Wednesday, April 13, 2011

French Bread

My lovely friend Sohira shared this French Bread recipe with me a few weeks ago.  She did a guest posted a Ciabatta recipe month ago.

French Bread 
6 cups unbleached bread flour 
2 1/4 teaspoons salt
1 3/4 teaspoons instant yeast
3 cups water, ice cold (40F)

1. Combine flour, salt, yeast, and water in the bowl of an electric mixer with the paddle attachment and mix for 2 minutes on low speed. Switch to dough hook and mix for 5 to 6 minutes on medium speed. The dough should be sticky on the bottom of the bowl but it should release from the sides of the bowl, If not, sprinkle in a small amount of flour until this occurs (or dribble in water if the dough seems too stiff and clears the bottom as well as the sides of the bowl). Lightly oil a large bowl and immediately transfer the dough with a spatula or bowl scraper dipped in water into the bowl. Mist the top of the dough with spray oil and cover the bowl with plastic wrap.

2. Immediately place the bowl in the refrigerator overnight.

3. The next day, check the dough to see if it has risen. It will probably be partially risen but not doubled in size (the amount of rise will depend on how cold the fridge is and how often the door was opened). Leave the bowl of dough out at room temp for 2 or 3 hours (or longer if necessary) to allow the dough to wake up, lose its chill, and continue fermenting.

4. When the dough has doubled from its original size, liberally sprinkle the counter with bread flour (about 1/2 cup). Gently transfer the dough to the floured counter dipping your hands in water to keep the dough from sticking to you. Try to degas the dough as little as possible as you transfer it. If the dough is very wet, sprinkle more flour over the top as well as under it. Dry your hands thoroughly and then dip them in flour. Roll the dough gently in the sprinkled flour to coat it thoroughly, simultaneously stretching it into an oblong about 8 inches long and 6 inches wide. If it is too sticky to handle, continue sprinkling flour over it. Dip a metal pastry scraper into cool water to keep it from sticking to the dough, and cut the dough in half width-wise with the pastry scraper by pressing it down through the dough until it severs it, then dipping it again in the water and repeating this action until you have cut down the full length of the dough. Let the dough relax for 5 minutes.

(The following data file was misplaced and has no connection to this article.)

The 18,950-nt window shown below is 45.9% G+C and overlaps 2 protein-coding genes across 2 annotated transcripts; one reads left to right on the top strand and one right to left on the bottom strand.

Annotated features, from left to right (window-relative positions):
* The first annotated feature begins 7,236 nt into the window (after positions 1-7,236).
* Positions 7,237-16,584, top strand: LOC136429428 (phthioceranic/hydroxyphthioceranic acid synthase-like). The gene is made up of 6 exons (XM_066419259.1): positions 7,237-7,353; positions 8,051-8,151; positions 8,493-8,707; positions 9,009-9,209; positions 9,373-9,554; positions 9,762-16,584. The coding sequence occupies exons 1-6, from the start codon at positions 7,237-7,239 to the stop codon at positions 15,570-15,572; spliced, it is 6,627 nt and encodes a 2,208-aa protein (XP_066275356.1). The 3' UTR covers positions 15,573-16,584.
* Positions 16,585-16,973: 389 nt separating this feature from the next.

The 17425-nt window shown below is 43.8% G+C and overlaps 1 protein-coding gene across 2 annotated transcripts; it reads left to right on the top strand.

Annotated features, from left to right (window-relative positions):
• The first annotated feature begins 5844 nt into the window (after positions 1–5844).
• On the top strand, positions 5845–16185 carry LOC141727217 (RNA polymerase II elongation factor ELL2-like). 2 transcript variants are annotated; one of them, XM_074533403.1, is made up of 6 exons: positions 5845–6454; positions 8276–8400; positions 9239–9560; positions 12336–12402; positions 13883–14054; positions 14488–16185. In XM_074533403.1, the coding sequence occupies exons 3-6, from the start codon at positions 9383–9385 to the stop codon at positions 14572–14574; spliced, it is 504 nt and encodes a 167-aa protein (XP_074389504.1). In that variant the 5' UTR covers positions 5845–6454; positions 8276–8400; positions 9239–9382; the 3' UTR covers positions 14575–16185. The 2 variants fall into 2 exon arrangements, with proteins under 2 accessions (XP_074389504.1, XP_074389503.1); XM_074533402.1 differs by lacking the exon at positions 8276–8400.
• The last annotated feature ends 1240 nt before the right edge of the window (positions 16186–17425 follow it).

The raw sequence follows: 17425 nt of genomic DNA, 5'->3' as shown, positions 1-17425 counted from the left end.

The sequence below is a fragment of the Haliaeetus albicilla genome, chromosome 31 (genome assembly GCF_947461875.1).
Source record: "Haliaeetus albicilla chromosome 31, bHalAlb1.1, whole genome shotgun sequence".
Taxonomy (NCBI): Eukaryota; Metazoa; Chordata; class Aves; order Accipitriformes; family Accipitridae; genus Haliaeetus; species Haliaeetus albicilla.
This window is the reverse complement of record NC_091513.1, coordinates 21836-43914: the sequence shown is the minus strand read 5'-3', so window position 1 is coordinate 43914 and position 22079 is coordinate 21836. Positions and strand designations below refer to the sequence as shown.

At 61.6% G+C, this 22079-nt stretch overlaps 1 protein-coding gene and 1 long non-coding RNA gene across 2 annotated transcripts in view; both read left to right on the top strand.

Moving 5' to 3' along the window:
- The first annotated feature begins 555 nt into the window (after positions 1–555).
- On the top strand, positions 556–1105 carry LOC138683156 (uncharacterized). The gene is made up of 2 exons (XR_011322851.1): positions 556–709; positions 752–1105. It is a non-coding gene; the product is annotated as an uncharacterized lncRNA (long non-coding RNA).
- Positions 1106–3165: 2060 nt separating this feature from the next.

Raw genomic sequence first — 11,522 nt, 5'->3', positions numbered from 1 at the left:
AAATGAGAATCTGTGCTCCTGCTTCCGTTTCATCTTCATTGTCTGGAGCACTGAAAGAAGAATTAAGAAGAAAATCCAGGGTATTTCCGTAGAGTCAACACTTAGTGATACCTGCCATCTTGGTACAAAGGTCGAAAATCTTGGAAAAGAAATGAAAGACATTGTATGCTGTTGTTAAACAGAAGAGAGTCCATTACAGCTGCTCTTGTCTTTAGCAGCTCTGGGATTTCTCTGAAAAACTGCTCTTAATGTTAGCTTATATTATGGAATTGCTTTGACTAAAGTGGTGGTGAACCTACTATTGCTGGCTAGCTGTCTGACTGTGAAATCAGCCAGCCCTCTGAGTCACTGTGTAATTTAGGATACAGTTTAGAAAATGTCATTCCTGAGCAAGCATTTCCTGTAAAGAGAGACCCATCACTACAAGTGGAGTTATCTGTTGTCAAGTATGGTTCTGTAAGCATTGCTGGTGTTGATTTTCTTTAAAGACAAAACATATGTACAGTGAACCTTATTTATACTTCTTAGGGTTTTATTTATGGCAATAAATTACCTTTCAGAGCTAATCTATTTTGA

5. Prepare the oven for hearth baking. Preheat the oven to 500 degrees Fahrenheit with a pizza stone or sheet pan inside. Fill a spray bottle with water to mist the oven once the bread is inside.

6. Shape your dough. Place dough on the back of a sheet pan, but make sure you sprinkle flour and some corn meal on top to prevent sticking. 

7. Carefully slide dough onto the baking stone. Spray the oven walls with water and close the door. Repeat twice more at 30-second intervals. After the final spray, lower the oven setting to 475 degrees Fahrenheit and continue baking. 

8. The bread should begin to turn golden brown within 8 or 9 minutes. If the loaves are baking unevenly at this point, rotate them 180 degrees. Continue baking 10 to 15 minutes more, or until the bread is a rich golden brown.

9. Transfer the hot breads to a cooling rack. They should feel very light, almost airy, and will cool in about 20 minutes. 

Still with me?!

I know it looks long, and it does take awhile, but it isn't difficult.  The bread was really tasty. And this recipe makes 4 loaves, so I frozen the other 3 loaves unbaked.  They will be perfect to boost quick soap or salad dinner.

Do you make bread? 

1 comment:

SM said...

It looks like they turned out great, Leigh!! Certified bread baker :)
See you soon!